Friday, June 11, 2010

Fifty Years and Counting, the Class of 1960

In the fall of 1956 the Class of 1960 matriculated as the largest class in the College’s history to that point. While they participated in all the usual activities (Bonfire, Tug of War, Gauntlet) there were some things that made the experience of the last “50s” class different from that of their predecessors. Some were unremarkable (the Nugget Theater raising its price to 65 cents for a movie) while others changed the face of the College forever (the long threatened, and much anticipated, construction of a performing arts center—the HOP—was finally begun).

During their time in Hanover they also saw a major change in the College’s academic calendar with the institution of a three-term structure. A petition of the students and faculty in their junior year showed that the majority of both bodies were in favor of coeducation. In response the Committee on Educational Policy voted to study the possibility, though it would take another twelve years before that dream would become a reality. Visiting hours for dorms were extended, but this didn’t make up for the lack of women on campus.


While Skiing, Basketball and Football claimed major prizes (NCAA championship for the first and Ivy League championships for the last two) fraternities faced a harsher reality. In response to an Inter Fraternity Council decision in 1954, all fraternities had to remove discriminatory membership clauses by April 1960. Many fraternities chose to break with their national affiliates over this policy, changing the face of the College forever.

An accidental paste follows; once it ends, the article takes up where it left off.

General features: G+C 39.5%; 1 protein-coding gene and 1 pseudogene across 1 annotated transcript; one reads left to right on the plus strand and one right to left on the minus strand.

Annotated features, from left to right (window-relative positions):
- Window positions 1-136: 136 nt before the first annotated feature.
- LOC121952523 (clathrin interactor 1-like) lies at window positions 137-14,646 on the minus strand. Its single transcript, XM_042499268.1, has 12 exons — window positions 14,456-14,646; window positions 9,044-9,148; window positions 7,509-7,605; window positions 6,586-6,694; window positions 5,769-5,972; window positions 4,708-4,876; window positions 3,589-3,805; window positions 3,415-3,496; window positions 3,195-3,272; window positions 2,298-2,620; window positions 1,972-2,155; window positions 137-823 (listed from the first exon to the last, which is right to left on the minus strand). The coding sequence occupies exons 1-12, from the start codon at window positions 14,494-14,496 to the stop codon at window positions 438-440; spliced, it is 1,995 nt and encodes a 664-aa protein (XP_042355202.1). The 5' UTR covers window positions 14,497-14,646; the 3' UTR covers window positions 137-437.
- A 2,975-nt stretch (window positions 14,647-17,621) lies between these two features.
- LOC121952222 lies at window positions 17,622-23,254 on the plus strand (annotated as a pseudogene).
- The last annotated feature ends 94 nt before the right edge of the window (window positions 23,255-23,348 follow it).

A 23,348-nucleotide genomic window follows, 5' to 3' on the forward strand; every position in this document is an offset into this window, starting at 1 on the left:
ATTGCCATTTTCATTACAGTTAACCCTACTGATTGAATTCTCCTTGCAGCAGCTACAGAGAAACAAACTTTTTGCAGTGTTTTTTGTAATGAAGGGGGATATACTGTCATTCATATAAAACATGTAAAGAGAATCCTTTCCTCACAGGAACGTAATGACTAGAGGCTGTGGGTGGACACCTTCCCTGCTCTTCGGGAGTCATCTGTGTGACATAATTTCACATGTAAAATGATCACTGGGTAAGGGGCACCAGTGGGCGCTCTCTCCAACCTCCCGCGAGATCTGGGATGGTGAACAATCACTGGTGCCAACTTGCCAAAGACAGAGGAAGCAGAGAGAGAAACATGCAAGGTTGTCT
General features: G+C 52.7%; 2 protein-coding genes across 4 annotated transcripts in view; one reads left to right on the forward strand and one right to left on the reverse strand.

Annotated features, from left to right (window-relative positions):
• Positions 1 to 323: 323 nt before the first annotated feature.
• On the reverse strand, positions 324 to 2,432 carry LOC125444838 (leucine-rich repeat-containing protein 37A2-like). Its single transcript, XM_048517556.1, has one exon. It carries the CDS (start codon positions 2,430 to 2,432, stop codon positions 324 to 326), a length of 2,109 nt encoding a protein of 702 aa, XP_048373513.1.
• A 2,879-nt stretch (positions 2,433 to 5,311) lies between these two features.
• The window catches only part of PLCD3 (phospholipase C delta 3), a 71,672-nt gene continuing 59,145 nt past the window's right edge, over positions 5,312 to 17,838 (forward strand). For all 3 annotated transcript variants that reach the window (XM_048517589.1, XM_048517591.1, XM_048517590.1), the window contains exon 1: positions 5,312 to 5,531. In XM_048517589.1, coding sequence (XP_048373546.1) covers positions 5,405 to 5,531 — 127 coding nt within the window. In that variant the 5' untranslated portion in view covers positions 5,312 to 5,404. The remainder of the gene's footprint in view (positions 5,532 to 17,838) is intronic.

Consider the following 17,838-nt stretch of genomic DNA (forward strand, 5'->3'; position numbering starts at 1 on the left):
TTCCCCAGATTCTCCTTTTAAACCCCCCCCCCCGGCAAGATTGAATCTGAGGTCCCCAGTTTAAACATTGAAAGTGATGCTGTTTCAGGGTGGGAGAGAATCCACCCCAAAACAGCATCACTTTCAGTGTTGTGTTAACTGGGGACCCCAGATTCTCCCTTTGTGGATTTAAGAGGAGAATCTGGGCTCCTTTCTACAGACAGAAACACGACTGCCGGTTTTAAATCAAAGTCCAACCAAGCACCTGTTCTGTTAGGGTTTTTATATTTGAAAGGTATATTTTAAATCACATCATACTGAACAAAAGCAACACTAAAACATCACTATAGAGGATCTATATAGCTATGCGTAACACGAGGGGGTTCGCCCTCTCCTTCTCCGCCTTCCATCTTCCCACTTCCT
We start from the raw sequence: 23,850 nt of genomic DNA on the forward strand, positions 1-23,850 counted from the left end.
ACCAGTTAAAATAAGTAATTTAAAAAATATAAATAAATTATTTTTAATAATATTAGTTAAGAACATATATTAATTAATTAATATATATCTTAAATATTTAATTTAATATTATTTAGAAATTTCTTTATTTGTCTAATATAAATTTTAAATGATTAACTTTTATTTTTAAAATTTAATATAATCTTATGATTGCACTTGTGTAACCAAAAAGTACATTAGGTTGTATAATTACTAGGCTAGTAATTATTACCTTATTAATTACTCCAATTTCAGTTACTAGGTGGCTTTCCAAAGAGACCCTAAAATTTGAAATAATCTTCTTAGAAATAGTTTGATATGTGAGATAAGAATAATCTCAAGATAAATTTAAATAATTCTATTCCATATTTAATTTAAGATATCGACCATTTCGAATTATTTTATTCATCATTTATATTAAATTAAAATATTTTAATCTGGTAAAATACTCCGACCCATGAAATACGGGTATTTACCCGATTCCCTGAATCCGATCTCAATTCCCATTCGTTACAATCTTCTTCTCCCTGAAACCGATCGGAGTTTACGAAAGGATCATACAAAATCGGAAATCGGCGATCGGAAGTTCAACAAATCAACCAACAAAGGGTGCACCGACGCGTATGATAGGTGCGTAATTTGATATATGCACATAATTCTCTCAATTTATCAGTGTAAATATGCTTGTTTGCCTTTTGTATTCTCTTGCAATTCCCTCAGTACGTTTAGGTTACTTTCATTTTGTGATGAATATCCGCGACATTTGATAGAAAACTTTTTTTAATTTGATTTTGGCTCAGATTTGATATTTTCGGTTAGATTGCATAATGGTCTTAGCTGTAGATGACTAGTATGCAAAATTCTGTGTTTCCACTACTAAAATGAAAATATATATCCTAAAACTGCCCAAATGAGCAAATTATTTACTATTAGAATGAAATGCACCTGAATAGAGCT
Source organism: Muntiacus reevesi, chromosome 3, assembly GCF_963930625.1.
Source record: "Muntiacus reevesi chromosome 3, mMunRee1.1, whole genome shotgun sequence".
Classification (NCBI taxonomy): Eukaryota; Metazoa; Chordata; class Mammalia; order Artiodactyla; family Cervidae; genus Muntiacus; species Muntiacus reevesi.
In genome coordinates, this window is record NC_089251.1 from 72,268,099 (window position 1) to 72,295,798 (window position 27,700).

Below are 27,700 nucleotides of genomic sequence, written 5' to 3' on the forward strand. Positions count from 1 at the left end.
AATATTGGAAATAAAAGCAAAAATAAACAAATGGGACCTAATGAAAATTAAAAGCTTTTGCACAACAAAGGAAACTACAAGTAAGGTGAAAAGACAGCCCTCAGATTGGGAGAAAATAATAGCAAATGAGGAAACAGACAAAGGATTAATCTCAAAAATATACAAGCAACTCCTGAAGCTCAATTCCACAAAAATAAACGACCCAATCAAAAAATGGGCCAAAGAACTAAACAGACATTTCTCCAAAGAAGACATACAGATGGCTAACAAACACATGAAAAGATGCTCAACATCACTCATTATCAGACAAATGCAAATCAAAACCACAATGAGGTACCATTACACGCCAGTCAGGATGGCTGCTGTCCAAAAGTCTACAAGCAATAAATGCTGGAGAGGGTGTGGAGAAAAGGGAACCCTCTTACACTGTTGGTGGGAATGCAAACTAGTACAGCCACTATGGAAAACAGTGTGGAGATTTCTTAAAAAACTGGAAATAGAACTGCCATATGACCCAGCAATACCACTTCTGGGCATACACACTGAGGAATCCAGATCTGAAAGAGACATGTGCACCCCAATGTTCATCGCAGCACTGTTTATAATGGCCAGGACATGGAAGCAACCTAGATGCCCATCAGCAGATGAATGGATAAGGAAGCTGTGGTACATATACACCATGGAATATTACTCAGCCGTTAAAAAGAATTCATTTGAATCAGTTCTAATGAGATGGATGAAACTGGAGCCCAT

Through all this the Class of 1960 persevered, and in June graduated, just as the Class of 2010 will this Sunday.

Curious to know more about the Class of 1960 and their experience of Dartmouth? Come see an exhibit of materials from the Archives on display in Rauner Library, Friday June 11 through Sunday June 13 in Room 109.

Tuesday, June 8, 2010

What to Wear to Commencement

Reports differ on exactly when Dartmouth students began wearing caps and gowns, but the tradition appears to have been firmly established in 1892 after at least a couple of years of discussion.  According to The Dartmouth of Jan. 5, 1892 (v. 13, no. 8, p. 116):  [The class of] "Ninety-two has voted to wear the cap and gown during commencement week.  This is the customary English academic dress and has been that of the commencement speakers at Harvard.  Recently the dress has been adopted by nearly all of the eastern colleges as the dress of the whole senior class for longer or shorter periods.  These colleges include Harvard, Yale, Princeton, Amherst and Williams.  Some have adopted the dress for the whole year, some for the spring term, but the majority for commencement week alone.  The dress will certainly be comfortable and inexpensive and add dignity to our commencement exercises."

The Dartmouth Ph.D. gown, designed in the early 1960s, is made of a dark green (Dartmouth green) faille with a green pine tree motif embroidered on both sides of the front at lapel level on the black velvet trim.  The three bands on the arms (denoting Ph.D.) are of black velvet, the hood is black with blue velvet trim and dark green lining, and the hat is wide brimmed of black velvet (Beefeater) with a gold tassel.

You can examine the Dartmouth Ph.D. cap and gown by requesting Realia 106.  For more information about the history of academic dress and what all of those colors, hoods, and trimmings mean, see An Academic Costume Code and An Academic Ceremony Guide, from the American Council on Education.

Best wishes to all Dartmouth graduates!